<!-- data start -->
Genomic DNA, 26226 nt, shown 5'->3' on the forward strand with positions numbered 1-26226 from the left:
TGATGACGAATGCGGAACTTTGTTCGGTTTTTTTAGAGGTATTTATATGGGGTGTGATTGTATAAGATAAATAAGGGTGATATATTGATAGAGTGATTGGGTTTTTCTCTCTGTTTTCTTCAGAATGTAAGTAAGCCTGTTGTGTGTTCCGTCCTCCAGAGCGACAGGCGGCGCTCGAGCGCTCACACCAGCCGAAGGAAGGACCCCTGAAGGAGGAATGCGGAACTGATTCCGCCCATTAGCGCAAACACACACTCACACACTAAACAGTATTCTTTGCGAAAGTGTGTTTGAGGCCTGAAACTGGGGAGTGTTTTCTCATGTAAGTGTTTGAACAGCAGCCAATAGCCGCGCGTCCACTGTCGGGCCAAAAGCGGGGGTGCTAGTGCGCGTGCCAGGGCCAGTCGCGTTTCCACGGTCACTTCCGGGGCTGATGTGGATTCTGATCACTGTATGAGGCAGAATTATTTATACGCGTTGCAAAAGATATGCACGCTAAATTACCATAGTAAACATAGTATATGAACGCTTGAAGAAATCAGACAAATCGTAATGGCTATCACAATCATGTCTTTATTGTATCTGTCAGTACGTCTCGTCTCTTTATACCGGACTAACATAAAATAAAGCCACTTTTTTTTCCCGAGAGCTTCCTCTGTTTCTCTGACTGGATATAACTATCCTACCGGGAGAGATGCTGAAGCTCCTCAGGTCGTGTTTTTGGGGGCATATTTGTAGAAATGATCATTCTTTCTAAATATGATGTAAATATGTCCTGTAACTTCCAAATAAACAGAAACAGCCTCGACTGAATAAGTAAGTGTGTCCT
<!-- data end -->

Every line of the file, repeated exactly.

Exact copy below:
Genomic DNA, 26226 nt, shown 5'->3' on the forward strand with positions numbered 1-26226 from the left:
TGATGACGAATGCGGAACTTTGTTCGGTTTTTTTAGAGGTATTTATATGGGGTGTGATTGTATAAGATAAATAAGGGTGATATATTGATAGAGTGATTGGGTTTTTCTCTCTGTTTTCTTCAGAATGTAAGTAAGCCTGTTGTGTGTTCCGTCCTCCAGAGCGACAGGCGGCGCTCGAGCGCTCACACCAGCCGAAGGAAGGACCCCTGAAGGAGGAATGCGGAACTGATTCCGCCCATTAGCGCAAACACACACTCACACACTAAACAGTATTCTTTGCGAAAGTGTGTTTGAGGCCTGAAACTGGGGAGTGTTTTCTCATGTAAGTGTTTGAACAGCAGCCAATAGCCGCGCGTCCACTGTCGGGCCAAAAGCGGGGGTGCTAGTGCGCGTGCCAGGGCCAGTCGCGTTTCCACGGTCACTTCCGGGGCTGATGTGGATTCTGATCACTGTATGAGGCAGAATTATTTATACGCGTTGCAAAAGATATGCACGCTAAATTACCATAGTAAACATAGTATATGAACGCTTGAAGAAATCAGACAAATCGTAATGGCTATCACAATCATGTCTTTATTGTATCTGTCAGTACGTCTCGTCTCTTTATACCGGACTAACATAAAATAAAGCCACTTTTTTTTCCCGAGAGCTTCCTCTGTTTCTCTGACTGGATATAACTATCCTACCGGGAGAGATGCTGAAGCTCCTCAGGTCGTGTTTTTGGGGGCATATTTGTAGAAATGATCATTCTTTCTAAATATGATGTAAATATGTCCTGTAACTTCCAAATAAACAGAAACAGCCTCGACTGAATAAGTAAGTGTGTCCT